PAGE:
Friction: How strongly the node movement is damped each time step. 0 means there is no damping, 1 means 100% damping. Note, this is the opposite of how it is in the d3js documentation. I flipped it around so 0=”frictionless” instead of “full friction.”

      • Peter Dzwig says :

        Coleman,

        I think I might have expressed it better perhaps.

        I have read the github pages and I don’t see why users might want to access to these parameters. Put another way why would I want to see other than a default view that shows me the links? I can see the point of showing me what the relative scores are and showing a maximal set of links, but I really don’t get the point of the sliders.

        Can you explain?

        Peter

    • ColemanKrawczyk says :

      The three sliders at the bottom control the various parameters of the d3js force layout used for the visualization (see https://github.com/mbostock/d3/wiki/Force-Layout for full descriptions). The basic idea behind them are:

      Charge: How much the nodes repel each other. The larger the charge the more the nodes are pushed apart. The charge on each node is also controlled by the size of the node, the slider just changes a global multiplication factor.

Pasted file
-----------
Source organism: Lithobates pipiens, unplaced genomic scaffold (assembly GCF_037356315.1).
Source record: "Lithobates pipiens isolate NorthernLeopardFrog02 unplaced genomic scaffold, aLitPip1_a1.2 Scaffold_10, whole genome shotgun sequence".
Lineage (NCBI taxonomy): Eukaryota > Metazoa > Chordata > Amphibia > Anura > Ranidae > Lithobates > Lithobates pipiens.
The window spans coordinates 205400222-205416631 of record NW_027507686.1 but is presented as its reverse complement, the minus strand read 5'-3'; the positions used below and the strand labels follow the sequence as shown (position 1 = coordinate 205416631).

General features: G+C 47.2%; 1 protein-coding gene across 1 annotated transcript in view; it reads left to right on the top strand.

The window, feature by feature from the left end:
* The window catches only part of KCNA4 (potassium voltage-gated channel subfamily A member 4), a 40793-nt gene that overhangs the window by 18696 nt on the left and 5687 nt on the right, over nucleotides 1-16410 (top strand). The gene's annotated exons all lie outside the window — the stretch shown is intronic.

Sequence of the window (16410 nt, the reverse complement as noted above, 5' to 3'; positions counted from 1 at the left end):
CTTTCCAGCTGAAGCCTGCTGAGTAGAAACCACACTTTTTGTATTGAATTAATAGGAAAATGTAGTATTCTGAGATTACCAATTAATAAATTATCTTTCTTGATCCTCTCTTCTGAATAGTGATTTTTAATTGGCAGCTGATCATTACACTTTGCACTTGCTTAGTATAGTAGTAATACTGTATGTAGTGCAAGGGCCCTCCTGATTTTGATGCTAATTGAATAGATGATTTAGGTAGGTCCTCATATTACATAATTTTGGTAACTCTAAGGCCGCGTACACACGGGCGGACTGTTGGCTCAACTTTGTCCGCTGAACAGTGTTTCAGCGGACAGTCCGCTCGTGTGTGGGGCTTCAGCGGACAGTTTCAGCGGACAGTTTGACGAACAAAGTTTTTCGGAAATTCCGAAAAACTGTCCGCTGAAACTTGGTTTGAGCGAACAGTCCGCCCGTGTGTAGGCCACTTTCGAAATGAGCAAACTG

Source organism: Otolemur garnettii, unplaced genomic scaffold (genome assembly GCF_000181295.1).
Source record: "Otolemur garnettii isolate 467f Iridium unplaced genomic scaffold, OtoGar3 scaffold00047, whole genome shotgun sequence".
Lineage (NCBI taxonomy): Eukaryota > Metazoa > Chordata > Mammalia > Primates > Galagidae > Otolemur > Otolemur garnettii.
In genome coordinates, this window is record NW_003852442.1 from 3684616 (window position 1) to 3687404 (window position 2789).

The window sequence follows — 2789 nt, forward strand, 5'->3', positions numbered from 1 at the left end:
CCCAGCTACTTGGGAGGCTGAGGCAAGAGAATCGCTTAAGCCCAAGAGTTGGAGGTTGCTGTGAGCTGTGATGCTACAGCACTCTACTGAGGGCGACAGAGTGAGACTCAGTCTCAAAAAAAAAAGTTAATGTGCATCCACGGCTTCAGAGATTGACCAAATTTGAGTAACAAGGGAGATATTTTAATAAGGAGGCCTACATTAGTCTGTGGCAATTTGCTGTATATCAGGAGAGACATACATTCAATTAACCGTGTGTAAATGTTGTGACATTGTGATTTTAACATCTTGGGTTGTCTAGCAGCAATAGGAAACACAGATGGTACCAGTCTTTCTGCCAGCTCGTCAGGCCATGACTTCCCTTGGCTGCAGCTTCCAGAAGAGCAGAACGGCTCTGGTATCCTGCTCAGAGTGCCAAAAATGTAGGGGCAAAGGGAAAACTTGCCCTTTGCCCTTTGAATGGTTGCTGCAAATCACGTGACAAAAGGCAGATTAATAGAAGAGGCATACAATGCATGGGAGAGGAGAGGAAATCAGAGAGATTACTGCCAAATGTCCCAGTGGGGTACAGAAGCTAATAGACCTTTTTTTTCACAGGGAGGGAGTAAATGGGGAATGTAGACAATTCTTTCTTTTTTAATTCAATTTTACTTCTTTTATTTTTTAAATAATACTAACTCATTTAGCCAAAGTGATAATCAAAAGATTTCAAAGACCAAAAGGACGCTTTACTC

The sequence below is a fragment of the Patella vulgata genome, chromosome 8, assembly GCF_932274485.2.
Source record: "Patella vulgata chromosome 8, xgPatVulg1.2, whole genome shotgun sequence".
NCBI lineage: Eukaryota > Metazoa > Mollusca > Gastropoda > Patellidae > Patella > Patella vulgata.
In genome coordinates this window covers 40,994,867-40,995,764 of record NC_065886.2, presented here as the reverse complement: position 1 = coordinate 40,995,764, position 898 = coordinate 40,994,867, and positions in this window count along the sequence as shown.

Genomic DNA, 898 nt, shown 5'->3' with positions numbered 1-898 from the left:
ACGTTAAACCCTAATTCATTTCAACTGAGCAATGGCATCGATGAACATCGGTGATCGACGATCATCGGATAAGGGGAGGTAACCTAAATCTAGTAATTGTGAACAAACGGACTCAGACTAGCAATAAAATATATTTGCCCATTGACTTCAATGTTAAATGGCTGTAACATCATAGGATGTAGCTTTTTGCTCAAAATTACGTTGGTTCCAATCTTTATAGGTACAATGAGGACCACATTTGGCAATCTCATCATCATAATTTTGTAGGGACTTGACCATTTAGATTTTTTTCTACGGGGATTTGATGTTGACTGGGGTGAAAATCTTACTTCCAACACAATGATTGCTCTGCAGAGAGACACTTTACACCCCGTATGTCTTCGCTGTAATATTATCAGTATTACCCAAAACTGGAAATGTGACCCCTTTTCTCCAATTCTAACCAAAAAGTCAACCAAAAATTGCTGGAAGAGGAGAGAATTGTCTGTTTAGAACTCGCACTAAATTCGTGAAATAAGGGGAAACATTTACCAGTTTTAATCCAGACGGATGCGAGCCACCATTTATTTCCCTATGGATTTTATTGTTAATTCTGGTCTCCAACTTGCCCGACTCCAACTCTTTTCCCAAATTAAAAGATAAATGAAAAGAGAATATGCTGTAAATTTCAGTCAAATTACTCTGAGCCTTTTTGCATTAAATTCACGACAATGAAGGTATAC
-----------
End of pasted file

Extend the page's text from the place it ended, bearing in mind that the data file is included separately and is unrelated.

Link Strength: How stretchy the links connecting the nodes are. 0 mean “act like the links are not there at all,” and 1 means “act like a strong rope is connecting the nodes together.”

      Friction: How strongly the node movement is damped each time step. 0 means there is no damping, 1 means 100% damping. Note, this is the opposite of how it is in the d3js documentation. I flipped it around so 0=”frictionless” instead of “full friction.”

      • Peter Dzwig says :

        Coleman,

        See my reply of 1st May. You don’t explain why it is in the UI. Why might I want to vary any of these? Do they have any scientific meaning or is it just a question of changing what it looks like?

    • ColemanKrawczyk says :

      Sorry for the late reply, only just saw your post (the one on May 1st). The reason to have the sliders is the app will adjust its size depending on the size of the web browser window, and when the screen is small all the values need to be lowered to fit the visualization on the screen. Try viewing the site on a smart phone and you will see what I mean.

  3. Kyle Willett says :

    Hi Peter,

    I don’t think we’re worried about it for ongoing classifications, for two reasons:

    – this isn’t on live data (doesn’t contain the live GOODS/CANDELS sets in as of April 2015, for example)
    – volunteers don’t control which subjects they classify; everyone is still randomly shown an image on GZ.
    – Even if we connected it to live subjects, users would need to exit the task, open the classification viewer separately, and look at what the results were. I think the chances of that are very small, but we’d simply ask the volunteers explicitly not to do it in that case.

  4. melanie santana says :

    I think this subject that Peter is trying to clarify totally makes sense. I, as well as Peter, needed some clarification when I was reading this article…. but thanks Kyle. Your explanation helps my understanding.